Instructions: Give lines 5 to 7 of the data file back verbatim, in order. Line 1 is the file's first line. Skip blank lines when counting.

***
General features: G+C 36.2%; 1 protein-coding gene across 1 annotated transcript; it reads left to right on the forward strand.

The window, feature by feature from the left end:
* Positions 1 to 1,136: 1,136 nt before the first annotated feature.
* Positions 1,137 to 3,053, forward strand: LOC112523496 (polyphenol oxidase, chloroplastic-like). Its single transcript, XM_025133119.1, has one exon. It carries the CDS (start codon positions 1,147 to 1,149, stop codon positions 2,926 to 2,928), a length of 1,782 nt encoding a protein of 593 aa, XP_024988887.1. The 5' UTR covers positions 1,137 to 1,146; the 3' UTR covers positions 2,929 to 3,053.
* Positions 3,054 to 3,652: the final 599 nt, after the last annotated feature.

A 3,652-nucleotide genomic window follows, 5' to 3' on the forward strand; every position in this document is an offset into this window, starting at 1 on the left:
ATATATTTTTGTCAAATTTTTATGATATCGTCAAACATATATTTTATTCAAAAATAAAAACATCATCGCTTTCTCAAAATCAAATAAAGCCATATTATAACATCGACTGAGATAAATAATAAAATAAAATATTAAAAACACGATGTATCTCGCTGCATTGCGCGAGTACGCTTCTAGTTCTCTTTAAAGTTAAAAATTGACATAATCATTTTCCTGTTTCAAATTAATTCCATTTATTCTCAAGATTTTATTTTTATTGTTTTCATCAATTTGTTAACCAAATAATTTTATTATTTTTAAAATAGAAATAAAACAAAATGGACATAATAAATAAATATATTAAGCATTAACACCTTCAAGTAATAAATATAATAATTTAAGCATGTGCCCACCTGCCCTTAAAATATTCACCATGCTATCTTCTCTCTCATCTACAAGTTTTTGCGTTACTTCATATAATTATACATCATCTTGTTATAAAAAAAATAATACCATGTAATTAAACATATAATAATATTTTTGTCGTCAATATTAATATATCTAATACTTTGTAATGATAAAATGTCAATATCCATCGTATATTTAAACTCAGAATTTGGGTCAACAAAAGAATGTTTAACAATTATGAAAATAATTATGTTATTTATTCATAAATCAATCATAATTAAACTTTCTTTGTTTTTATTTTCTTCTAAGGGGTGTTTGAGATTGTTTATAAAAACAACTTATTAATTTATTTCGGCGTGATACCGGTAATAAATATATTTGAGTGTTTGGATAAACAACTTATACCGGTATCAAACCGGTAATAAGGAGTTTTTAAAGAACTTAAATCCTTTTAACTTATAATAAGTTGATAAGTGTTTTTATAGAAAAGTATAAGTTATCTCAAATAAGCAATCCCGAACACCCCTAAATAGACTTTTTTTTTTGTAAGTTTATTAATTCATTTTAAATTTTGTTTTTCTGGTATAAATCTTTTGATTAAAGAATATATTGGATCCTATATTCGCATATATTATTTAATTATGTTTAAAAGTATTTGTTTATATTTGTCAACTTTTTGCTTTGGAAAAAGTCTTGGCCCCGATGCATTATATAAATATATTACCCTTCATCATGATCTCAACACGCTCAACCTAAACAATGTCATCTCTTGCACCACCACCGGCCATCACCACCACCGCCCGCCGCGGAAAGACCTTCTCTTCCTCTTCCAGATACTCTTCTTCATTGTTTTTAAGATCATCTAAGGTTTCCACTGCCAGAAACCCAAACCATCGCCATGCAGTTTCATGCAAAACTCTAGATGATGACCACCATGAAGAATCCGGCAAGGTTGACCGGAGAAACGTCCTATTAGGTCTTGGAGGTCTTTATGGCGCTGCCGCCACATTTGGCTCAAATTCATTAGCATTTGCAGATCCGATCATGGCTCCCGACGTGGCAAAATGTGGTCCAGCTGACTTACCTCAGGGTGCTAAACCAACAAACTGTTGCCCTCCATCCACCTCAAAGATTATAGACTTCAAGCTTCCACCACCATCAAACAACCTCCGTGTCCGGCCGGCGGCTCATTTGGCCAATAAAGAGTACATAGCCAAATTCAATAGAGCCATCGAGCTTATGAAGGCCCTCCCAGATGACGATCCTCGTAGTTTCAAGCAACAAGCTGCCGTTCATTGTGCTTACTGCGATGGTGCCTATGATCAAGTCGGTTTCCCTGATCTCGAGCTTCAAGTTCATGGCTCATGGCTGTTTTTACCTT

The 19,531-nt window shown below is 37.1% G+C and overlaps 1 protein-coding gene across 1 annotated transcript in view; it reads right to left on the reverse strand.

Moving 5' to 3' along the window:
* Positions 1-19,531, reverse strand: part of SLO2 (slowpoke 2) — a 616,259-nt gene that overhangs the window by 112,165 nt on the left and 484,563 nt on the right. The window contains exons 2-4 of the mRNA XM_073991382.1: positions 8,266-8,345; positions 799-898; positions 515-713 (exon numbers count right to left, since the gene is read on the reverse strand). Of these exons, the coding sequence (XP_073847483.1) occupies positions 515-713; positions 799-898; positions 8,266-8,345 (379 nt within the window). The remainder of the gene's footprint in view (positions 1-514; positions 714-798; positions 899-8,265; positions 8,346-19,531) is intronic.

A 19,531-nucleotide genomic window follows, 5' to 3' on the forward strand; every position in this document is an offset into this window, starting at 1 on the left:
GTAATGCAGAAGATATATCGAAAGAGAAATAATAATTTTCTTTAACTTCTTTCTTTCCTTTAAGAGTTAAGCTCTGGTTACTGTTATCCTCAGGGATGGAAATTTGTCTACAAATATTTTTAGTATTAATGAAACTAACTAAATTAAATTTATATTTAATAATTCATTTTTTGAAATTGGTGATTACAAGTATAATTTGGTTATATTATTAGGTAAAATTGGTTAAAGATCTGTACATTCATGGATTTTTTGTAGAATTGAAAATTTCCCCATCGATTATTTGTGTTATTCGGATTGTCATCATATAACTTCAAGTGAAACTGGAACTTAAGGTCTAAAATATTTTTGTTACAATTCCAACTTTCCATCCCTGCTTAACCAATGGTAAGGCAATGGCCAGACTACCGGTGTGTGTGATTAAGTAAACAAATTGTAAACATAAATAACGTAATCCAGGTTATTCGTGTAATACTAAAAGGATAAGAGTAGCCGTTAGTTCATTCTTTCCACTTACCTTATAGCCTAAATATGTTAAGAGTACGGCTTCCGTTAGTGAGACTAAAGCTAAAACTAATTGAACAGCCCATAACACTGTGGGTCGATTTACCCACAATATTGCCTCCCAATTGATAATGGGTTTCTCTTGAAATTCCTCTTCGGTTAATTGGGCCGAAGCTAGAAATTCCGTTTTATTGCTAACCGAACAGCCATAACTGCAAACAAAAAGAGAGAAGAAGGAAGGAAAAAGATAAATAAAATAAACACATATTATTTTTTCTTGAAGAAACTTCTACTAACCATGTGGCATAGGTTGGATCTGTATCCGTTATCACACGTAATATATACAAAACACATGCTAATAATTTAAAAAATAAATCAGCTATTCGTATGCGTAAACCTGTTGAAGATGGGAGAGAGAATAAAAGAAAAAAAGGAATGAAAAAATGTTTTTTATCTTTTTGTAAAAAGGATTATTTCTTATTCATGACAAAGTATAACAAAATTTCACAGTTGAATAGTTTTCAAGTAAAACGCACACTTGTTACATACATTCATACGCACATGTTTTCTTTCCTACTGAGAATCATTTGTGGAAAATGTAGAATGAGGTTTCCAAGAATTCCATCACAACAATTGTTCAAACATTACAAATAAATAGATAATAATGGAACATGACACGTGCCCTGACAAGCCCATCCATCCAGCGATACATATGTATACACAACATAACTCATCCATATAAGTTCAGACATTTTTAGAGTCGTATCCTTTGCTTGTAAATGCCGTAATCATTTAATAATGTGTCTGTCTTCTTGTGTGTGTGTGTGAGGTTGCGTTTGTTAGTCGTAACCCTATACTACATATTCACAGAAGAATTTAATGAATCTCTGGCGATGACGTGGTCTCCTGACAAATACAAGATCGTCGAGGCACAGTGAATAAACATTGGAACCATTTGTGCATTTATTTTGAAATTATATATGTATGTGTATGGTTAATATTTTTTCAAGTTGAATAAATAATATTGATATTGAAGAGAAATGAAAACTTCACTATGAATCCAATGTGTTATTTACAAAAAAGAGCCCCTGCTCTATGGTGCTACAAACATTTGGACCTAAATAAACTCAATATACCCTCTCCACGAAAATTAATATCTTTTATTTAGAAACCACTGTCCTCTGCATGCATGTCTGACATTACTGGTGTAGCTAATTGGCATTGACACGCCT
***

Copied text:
* Positions 3,054 to 3,652: the final 599 nt, after the last annotated feature.

A 3,652-nucleotide genomic window follows, 5' to 3' on the forward strand; every position in this document is an offset into this window, starting at 1 on the left:
ATATATTTTTGTCAAATTTTTATGATATCGTCAAACATATATTTTATTCAAAAATAAAAACATCATCGCTTTCTCAAAATCAAATAAAGCCATATTATAACATCGACTGAGATAAATAATAAAATAAAATATTAAAAACACGATGTATCTCGCTGCATTGCGCGAGTACGCTTCTAGTTCTCTTTAAAGTTAAAAATTGACATAATCATTTTCCTGTTTCAAATTAATTCCATTTATTCTCAAGATTTTATTTTTATTGTTTTCATCAATTTGTTAACCAAATAATTTTATTATTTTTAAAATAGAAATAAAACAAAATGGACATAATAAATAAATATATTAAGCATTAACACCTTCAAGTAATAAATATAATAATTTAAGCATGTGCCCACCTGCCCTTAAAATATTCACCATGCTATCTTCTCTCTCATCTACAAGTTTTTGCGTTACTTCATATAATTATACATCATCTTGTTATAAAAAAAATAATACCATGTAATTAAACATATAATAATATTTTTGTCGTCAATATTAATATATCTAATACTTTGTAATGATAAAATGTCAATATCCATCGTATATTTAAACTCAGAATTTGGGTCAACAAAAGAATGTTTAACAATTATGAAAATAATTATGTTATTTATTCATAAATCAATCATAATTAAACTTTCTTTGTTTTTATTTTCTTCTAAGGGGTGTTTGAGATTGTTTATAAAAACAACTTATTAATTTATTTCGGCGTGATACCGGTAATAAATATATTTGAGTGTTTGGATAAACAACTTATACCGGTATCAAACCGGTAATAAGGAGTTTTTAAAGAACTTAAATCCTTTTAACTTATAATAAGTTGATAAGTGTTTTTATAGAAAAGTATAAGTTATCTCAAATAAGCAATCCCGAACACCCCTAAATAGACTTTTTTTTTTGTAAGTTTATTAATTCATTTTAAATTTTGTTTTTCTGGTATAAATCTTTTGATTAAAGAATATATTGGATCCTATATTCGCATATATTATTTAATTATGTTTAAAAGTATTTGTTTATATTTGTCAACTTTTTGCTTTGGAAAAAGTCTTGGCCCCGATGCATTATATAAATATATTACCCTTCATCATGATCTCAACACGCTCAACCTAAACAATGTCATCTCTTGCACCACCACCGGCCATCACCACCACCGCCCGCCGCGGAAAGACCTTCTCTTCCTCTTCCAGATACTCTTCTTCATTGTTTTTAAGATCATCTAAGGTTTCCACTGCCAGAAACCCAAACCATCGCCATGCAGTTTCATGCAAAACTCTAGATGATGACCACCATGAAGAATCCGGCAAGGTTGACCGGAGAAACGTCCTATTAGGTCTTGGAGGTCTTTATGGCGCTGCCGCCACATTTGGCTCAAATTCATTAGCATTTGCAGATCCGATCATGGCTCCCGACGTGGCAAAATGTGGTCCAGCTGACTTACCTCAGGGTGCTAAACCAACAAACTGTTGCCCTCCATCCACCTCAAAGATTATAGACTTCAAGCTTCCACCACCATCAAACAACCTCCGTGTCCGGCCGGCGGCTCATTTGGCCAATAAAGAGTACATAGCCAAATTCAATAGAGCCATCGAGCTTATGAAGGCCCTCCCAGATGACGATCCTCGTAGTTTCAAGCAACAAGCTGCCGTTCATTGTGCTTACTGCGATGGTGCCTATGATCAAGTCGGTTTCCCTGATCTCGAGCTTCAAGTTCATGGCTCATGGCTGTTTTTACCTT